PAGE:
Tuesday, November 9, 2010


With the oxygen has come a lot of new developments in our lives, and since last night we've been hard at work adapting to our new situation.

We've been through a lot since last weekend, but I think the hardest part of all of this was having to "break up" with our nanny. I called our nannyshare partner family last night as soon as we realized that he was going to have to be on oxygen 24 hours, and broke down sobbing on the phone. I let them break the news to Lilian, our nanny, but called her myself this afternoon, and of course broke down sobbing again. Tomorrow morning we are going over there to say goodbye, and I think it's pretty safe to say that there will be a lot more sobbing. It's a cliche to say that your nanny is like a member of your family, but it's really true. Magnus's love for Lilian was obvious from the way he would start bouncing up and down in my arms after I would ring the doorbell while we waited for her to answer the door. And then she would appear, and he would absolutely beam with happiness to see her. Realistically, I know that part of that is just that he is a very happy and loving kid by nature and he will probably become equally attached to whoever cares for him next, but I know she really loves him, too. And yeah, of course the tears are streaming down my face again as I write this.

We talked about the possibility of her still babysitting for us sometimes, but realistically, there is a language barrier and I don't think we can surmount it enough for her to operate his equipment. Still, I hope we will somehow continue to see her. Maybe someday things will even work out so that she can care for him again.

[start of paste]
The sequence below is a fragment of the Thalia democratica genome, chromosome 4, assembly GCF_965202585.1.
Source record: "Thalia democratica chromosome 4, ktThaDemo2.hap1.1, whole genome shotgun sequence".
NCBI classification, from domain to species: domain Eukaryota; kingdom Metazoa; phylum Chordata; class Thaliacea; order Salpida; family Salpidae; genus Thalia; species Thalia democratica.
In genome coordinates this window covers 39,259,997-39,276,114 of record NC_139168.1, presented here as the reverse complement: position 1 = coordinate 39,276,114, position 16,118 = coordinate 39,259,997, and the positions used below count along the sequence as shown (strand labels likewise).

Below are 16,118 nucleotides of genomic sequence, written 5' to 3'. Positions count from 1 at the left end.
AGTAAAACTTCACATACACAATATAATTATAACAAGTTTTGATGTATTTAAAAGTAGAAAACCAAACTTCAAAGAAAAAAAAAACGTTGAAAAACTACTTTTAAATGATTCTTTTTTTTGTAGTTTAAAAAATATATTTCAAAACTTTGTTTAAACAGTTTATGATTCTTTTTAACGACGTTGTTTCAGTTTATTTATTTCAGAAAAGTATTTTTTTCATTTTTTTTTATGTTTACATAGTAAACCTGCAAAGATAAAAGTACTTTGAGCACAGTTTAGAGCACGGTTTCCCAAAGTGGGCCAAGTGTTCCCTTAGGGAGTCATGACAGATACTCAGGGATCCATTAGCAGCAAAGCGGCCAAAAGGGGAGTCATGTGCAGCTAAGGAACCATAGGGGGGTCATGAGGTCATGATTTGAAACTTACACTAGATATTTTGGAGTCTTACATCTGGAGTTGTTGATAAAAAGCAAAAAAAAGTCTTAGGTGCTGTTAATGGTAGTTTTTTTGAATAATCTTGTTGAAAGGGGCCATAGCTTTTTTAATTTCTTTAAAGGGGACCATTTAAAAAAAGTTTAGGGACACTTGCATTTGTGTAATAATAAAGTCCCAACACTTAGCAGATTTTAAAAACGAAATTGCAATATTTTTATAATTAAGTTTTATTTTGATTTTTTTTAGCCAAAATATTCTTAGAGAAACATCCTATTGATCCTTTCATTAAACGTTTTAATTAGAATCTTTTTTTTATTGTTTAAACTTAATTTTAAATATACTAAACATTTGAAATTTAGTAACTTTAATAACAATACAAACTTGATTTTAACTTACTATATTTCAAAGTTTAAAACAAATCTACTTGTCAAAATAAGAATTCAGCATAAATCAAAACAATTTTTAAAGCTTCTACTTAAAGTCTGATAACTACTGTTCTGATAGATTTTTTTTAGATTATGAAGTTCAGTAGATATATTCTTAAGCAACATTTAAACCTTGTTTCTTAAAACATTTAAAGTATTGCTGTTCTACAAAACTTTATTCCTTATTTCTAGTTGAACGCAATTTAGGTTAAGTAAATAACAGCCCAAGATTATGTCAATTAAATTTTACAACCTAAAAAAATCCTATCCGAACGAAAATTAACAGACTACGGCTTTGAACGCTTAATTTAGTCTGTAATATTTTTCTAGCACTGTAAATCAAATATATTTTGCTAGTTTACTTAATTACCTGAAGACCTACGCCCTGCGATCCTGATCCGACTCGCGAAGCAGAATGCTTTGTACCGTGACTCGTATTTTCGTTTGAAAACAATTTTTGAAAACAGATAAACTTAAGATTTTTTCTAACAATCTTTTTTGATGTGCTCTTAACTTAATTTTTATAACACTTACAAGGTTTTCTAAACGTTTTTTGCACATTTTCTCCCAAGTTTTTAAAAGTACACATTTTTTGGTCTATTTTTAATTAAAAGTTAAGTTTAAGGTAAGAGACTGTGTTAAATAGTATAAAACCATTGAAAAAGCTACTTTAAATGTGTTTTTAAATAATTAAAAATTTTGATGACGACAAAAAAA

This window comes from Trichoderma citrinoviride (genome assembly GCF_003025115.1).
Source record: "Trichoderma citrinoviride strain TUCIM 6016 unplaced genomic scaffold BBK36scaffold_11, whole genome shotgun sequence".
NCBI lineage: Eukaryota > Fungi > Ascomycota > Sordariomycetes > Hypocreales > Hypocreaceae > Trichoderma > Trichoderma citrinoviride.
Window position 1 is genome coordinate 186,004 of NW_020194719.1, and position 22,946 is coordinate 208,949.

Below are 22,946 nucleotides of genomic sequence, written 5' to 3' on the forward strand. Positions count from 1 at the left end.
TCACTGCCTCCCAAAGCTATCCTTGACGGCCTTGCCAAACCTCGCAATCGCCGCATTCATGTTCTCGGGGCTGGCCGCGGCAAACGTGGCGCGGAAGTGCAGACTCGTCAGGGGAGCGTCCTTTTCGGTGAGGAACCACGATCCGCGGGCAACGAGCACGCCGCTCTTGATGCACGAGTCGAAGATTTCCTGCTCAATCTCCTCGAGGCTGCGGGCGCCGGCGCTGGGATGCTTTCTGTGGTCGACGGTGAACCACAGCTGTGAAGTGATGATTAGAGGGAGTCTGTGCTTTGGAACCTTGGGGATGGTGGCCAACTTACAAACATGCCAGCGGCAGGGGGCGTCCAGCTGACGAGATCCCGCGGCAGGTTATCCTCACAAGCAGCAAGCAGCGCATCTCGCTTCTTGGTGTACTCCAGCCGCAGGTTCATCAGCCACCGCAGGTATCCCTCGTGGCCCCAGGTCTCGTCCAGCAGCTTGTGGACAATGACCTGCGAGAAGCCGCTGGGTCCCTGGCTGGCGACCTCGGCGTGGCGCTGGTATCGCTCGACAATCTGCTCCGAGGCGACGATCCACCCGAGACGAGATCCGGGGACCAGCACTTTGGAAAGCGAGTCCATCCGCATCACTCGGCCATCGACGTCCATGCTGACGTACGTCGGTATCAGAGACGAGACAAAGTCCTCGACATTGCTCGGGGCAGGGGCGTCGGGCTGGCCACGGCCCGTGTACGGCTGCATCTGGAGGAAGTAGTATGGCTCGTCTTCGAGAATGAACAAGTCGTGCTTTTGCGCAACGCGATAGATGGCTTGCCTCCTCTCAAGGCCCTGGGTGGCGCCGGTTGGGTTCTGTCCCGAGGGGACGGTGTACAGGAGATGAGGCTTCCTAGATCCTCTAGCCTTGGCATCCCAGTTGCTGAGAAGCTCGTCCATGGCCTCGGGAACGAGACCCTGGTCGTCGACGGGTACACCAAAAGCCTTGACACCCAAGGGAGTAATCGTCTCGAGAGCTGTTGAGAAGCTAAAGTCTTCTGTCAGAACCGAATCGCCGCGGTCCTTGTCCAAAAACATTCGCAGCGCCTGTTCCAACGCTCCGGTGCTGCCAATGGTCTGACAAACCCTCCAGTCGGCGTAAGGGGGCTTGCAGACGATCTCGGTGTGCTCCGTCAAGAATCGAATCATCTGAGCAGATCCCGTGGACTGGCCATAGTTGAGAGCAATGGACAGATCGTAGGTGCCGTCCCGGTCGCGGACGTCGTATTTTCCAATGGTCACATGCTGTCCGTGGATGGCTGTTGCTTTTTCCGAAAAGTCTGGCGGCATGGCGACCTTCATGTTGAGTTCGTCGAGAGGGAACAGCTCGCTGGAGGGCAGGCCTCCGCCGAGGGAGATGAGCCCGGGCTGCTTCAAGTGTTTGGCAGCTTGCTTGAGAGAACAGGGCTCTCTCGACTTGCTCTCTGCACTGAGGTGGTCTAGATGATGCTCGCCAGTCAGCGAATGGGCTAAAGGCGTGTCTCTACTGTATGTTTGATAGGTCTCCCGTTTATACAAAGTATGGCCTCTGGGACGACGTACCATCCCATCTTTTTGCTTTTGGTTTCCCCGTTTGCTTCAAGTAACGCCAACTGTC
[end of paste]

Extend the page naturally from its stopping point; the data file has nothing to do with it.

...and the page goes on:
So during the times today when I wasn't breaking down in tears about having to leave our wonderful nanny, I was scrambling to find a new nanny, and spoke to a couple of promising candidates on the phone and set up some in-person interviews over the weekend. I've also been scrambling to catch up on work, and Iggy has stepped in as super-dad, basically cancelling all his appointments and giving up his work to care for Magnus while we try to find new childcare. Luckily, my parents are coming next week for a brief visit so that gives us a little extra time, and hopefully we'll get everything worked out by Thanksgiving.

With everything going on, another thing we've had to give up on is that we were hoping to go back East for Christmas, but now we're just going to stay here. I mentioned before that the doctor who did Magnus's cath wanted to do his followup cath after the holidays, but then I talked to our cardiologist who wants it done before the holidays. I'm not sure who will win out, or when we'll know, but between that uncertainty and the challenge of trying to fly with a baby who is on oxygen during the holiday rush, it just didn't seem tenable. I think Iggy's mom is planning to come out for Christmas, which would be great, but there are a lot of other relatives we'll miss seeing. Luckily, Magnus is too young to know when Christmas is anyway, so we'll just have to celebrate "Christmas" with the rest of the family the next time we see them.